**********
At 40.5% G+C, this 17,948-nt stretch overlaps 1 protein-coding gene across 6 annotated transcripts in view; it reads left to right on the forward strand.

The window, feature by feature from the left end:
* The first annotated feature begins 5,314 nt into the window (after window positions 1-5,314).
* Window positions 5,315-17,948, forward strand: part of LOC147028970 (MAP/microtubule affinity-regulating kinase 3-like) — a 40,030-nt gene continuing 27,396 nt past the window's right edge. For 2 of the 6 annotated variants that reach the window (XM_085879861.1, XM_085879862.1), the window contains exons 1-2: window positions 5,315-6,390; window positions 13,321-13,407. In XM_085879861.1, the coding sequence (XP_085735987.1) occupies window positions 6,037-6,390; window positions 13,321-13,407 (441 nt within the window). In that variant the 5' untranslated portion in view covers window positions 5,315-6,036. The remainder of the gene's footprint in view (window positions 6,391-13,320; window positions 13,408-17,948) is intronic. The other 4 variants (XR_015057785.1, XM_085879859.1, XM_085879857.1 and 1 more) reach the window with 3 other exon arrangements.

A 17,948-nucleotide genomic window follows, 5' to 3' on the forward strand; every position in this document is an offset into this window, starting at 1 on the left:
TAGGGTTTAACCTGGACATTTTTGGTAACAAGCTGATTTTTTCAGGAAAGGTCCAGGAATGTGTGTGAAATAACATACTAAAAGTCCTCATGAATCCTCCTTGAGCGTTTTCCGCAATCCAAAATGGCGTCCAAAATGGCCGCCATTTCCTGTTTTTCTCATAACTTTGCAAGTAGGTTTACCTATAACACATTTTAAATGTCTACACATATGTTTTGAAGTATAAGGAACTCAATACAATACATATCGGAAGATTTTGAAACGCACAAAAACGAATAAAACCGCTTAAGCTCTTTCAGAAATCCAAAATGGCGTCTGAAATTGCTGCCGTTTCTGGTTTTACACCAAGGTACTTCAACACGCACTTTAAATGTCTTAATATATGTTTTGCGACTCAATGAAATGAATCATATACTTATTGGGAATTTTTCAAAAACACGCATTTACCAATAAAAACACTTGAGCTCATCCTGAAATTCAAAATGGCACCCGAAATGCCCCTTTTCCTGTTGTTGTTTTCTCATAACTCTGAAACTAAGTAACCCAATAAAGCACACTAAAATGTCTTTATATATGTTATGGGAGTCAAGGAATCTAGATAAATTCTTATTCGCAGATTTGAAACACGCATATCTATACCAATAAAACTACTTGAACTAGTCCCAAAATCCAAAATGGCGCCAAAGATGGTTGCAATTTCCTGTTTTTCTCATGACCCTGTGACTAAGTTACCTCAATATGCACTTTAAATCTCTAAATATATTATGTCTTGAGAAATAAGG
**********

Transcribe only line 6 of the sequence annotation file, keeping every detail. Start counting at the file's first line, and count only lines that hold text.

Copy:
TAGGGTTTAACCTGGACATTTTTGGTAACAAGCTGATTTTTTCAGGAAAGGTCCAGGAATGTGTGTGAAATAACATACTAAAAGTCCTCATGAATCCTCCTTGAGCGTTTTCCGCAATCCAAAATGGCGTCCAAAATGGCCGCCATTTCCTGTTTTTCTCATAACTTTGCAAGTAGGTTTACCTATAACACATTTTAAATGTCTACACATATGTTTTGAAGTATAAGGAACTCAATACAATACATATCGGAAGATTTTGAAACGCACAAAAACGAATAAAACCGCTTAAGCTCTTTCAGAAATCCAAAATGGCGTCTGAAATTGCTGCCGTTTCTGGTTTTACACCAAGGTACTTCAACACGCACTTTAAATGTCTTAATATATGTTTTGCGACTCAATGAAATGAATCATATACTTATTGGGAATTTTTCAAAAACACGCATTTACCAATAAAAACACTTGAGCTCATCCTGAAATTCAAAATGGCACCCGAAATGCCCCTTTTCCTGTTGTTGTTTTCTCATAACTCTGAAACTAAGTAACCCAATAAAGCACACTAAAATGTCTTTATATATGTTATGGGAGTCAAGGAATCTAGATAAATTCTTATTCGCAGATTTGAAACACGCATATCTATACCAATAAAACTACTTGAACTAGTCCCAAAATCCAAAATGGCGCCAAAGATGGTTGCAATTTCCTGTTTTTCTCATGACCCTGTGACTAAGTTACCTCAATATGCACTTTAAATCTCTAAATATATTATGTCTTGAGAAATAAGG